How do we test our body Magnesium level?

Routine blood tests in a hospital or doctor’s office often include serum magnesium levels.

Unfortunately, since the vast majority of magnesium in the body is not in the bloodstream, but in the cells and the fluid surrounding the cells, serum magnesium is not a good indication of the magnesium level in the body.

Our bodies have an incredible ability to keep a balanced blood-magnesium level at all times, and our blood is the last storage area of magnesium in the body. By the time a hospital test can detect a magnesium deficiency in the blood, it’s likely that most of the body’s free magnesium has already been depleted and this may have severe and dangerous consequences.

Hospitals and doctors’ offices often check magnesium levels when a patient has a certain medical condition such as heart or kidney problems. When blood tests come back normal, doctors often assume the patient in question has sufficient magnesium and the inquiry with regards to magnesium ends there.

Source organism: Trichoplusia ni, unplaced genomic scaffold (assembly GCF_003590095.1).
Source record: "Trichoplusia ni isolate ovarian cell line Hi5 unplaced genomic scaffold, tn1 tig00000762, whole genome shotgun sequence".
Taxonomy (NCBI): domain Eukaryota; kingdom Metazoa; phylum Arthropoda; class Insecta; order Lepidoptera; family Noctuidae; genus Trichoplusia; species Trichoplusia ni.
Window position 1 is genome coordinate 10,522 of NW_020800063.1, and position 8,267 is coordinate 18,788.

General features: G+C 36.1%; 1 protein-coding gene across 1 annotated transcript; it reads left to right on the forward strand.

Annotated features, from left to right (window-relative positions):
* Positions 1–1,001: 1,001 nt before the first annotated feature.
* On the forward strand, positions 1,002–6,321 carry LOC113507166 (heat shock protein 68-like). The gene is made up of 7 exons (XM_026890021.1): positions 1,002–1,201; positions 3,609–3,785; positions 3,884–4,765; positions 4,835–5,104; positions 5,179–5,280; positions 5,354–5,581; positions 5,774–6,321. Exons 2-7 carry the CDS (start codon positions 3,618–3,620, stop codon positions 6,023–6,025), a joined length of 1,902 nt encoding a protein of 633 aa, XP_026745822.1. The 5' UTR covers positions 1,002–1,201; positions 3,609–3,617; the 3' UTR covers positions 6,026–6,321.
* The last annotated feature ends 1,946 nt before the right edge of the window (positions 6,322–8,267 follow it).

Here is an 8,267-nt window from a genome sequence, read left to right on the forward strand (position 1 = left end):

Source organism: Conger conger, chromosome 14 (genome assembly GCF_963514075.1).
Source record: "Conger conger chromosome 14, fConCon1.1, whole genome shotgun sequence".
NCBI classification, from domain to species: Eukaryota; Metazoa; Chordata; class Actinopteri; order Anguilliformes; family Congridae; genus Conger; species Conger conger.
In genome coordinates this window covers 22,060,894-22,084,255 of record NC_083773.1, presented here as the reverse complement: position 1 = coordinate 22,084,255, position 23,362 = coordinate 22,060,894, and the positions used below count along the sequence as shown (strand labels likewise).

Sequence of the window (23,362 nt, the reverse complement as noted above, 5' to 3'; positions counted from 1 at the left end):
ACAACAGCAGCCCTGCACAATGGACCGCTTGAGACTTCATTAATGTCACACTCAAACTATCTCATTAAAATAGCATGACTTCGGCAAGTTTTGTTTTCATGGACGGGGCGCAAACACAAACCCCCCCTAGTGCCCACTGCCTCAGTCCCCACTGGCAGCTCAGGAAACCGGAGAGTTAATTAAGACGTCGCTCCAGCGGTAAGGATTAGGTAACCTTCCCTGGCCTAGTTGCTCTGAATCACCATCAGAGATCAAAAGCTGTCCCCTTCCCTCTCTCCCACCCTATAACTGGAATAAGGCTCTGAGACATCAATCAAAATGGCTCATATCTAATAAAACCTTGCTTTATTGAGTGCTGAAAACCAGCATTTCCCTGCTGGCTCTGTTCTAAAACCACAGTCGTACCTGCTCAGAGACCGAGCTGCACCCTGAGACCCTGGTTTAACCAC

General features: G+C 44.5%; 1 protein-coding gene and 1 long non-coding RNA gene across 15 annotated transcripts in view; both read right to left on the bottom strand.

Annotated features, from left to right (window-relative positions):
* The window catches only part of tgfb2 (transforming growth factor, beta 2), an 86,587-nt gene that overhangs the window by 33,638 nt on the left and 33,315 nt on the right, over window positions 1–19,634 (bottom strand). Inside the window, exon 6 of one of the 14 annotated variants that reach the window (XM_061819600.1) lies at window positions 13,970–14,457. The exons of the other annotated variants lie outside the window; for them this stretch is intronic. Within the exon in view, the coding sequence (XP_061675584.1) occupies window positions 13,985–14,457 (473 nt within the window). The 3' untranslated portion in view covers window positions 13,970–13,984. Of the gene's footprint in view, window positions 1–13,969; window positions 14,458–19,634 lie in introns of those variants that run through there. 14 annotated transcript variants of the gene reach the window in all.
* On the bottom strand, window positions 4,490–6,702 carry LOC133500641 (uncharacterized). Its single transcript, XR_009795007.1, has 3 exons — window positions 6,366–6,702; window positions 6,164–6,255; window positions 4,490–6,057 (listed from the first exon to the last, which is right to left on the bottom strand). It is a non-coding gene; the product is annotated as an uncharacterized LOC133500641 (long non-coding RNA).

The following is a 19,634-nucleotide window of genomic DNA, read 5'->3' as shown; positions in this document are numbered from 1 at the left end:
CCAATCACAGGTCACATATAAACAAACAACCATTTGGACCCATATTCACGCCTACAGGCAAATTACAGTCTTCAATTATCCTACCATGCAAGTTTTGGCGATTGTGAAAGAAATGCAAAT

However, blood tests only detect the most severe and dangerous magnesium deficiencies, and are therefore not a reliable indicator of a problem.

Intracellular magnesium levels are the only clinically significant measures of magnesium in the body.

A special sublingual epithelial cell magnesium test was developed to circumvent the shortcomings of blood serum level tests with regards to magnesium deficiency. This test has been shown to be a valuable tool in the search for meaningful magnesium measurements. It is recognized by the medical literature, the FDA and health insurance companies in the US.

One study compared the intracellular levels of magnesium in cells from the heart wall and cells under the tongue, and found that the levels were equal. Even more significantly, this study revealed that low magnesium levels from the sublingual epithelial cell scrapings were an indicator that patients would have abnormal heart arrhythmias after major heart surgery, even when their serum levels were within normal ranges.

https://www.ncbi.nlm.nih.gov/pubmed/22433473